Schwab U.S. Dividend Equity ETF SCHD Morningstar Category: Large Value Morningstar Analyst Rating: Silver SEC Yield: 4.03% (through 6/30/2020)
This fund tracks a sensibly constructed index, the Dow Jones U.S. Dividend 100 Index. To help mitigate some of the risks that can accompany investing in stocks with high dividend yields--notably, sector concentration, value traps, and dividend cuts--the fund focuses on those companies that have consistently paid dividends over the past decade and score well on various profitability measures. Analyst Venkata Sai Uppaluri notes that it should weather downturns better than its peers. That was the case in the first quarter of 2020, as it lost less than the S&P 500 during the market rout. A low expense ratio ensures that more of its yield flows through to shareholders.
Vanguard Equity-Income VEIRX Morningstar Category: Large Value Morningstar Analyst Rating: Silver SEC Yield: 3.15% (through 6/30/2020)
The sole active fund on this list, this stalwart is run by two separate management teams plying complementary strategies. A team from Wellington Management, steered by Vanguard Wellesley Income’s VWIAX manager Michael Reckmeyer, runs about two thirds of the portfolio. Its focus is on finding dividend-paying companies that appear inexpensive relative to their growth prospects. A team from Vanguard runs the remainder of the portfolio, employing a quantitative strategy that factors in yield, valuation, and growth, among other factors. While it's a touch more expensive than index fund and ETF options, its 0.18% expense ratio is ultralow relative to most other active dividend-focused funds.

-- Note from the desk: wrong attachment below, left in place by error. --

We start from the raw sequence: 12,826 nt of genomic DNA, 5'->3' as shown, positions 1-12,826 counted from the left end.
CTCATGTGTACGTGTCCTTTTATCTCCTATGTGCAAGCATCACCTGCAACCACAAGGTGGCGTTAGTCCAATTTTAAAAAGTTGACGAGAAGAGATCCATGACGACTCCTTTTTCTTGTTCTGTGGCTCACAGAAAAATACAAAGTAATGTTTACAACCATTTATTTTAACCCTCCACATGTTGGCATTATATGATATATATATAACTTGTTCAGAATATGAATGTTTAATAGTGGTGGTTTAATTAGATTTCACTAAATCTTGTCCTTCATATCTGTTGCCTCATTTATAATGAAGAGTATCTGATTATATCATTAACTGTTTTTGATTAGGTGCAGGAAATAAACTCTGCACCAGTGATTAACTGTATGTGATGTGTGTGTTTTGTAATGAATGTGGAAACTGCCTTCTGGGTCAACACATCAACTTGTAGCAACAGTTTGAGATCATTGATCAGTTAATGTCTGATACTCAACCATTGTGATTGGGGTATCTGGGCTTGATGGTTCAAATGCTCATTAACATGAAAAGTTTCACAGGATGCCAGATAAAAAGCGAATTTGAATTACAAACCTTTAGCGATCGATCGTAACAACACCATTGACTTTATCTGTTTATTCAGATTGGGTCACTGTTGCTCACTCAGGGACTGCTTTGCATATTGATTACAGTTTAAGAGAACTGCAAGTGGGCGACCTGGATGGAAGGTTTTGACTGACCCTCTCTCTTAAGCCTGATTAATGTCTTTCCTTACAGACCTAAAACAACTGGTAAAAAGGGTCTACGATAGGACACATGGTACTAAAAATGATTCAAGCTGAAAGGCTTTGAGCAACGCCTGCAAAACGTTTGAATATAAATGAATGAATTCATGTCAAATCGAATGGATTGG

Vanguard High Dividend Yield ETF VYM/VHYAX Morningstar Category: Large Value Morningstar Analyst Rating: Silver SEC Yield: 3.66% (VYM, as of 6/30/2020)
This has long been one of Morningstar’s top picks among the “yielders,” thanks to its balance of dividends with risk controls. Weighting companies by market capitalization gives the portfolio an emphasis on higher-quality firms while also limiting sector concentration--the Achilles heel of some other dividend-focused strategies. Its ultralow expense ratio--just 0.06% for the ETF--helps it deliver one of the most attractive yields in the category. Its Bronze-rated sibling, Vanguard International High Dividend Yield ETF VYMI, takes a similar tack to investing in dividend-payers overseas.
American Funds American Mutual AMRMX Morningstar Category: Large Value Morningstar Analyst Rating: Gold SEC Yield: N/A
Alec Lucas, a strategist in Morningstar’s manager research group, calls this fund a “tweener.” Its managers focus on dividend-paying industry leaders, like the other funds on this list, though its yield tends to be somewhat lower, in part because of its higher expense ratio. But Lucas points to its cautious strategy as a huge advantage: By losing less in periods of market weakness, its long-term track record has been superb. Like other American Funds, this one features a long-tenured multimanager team and is available with no load or transaction fee via fund supermarket platforms like Schwab’s.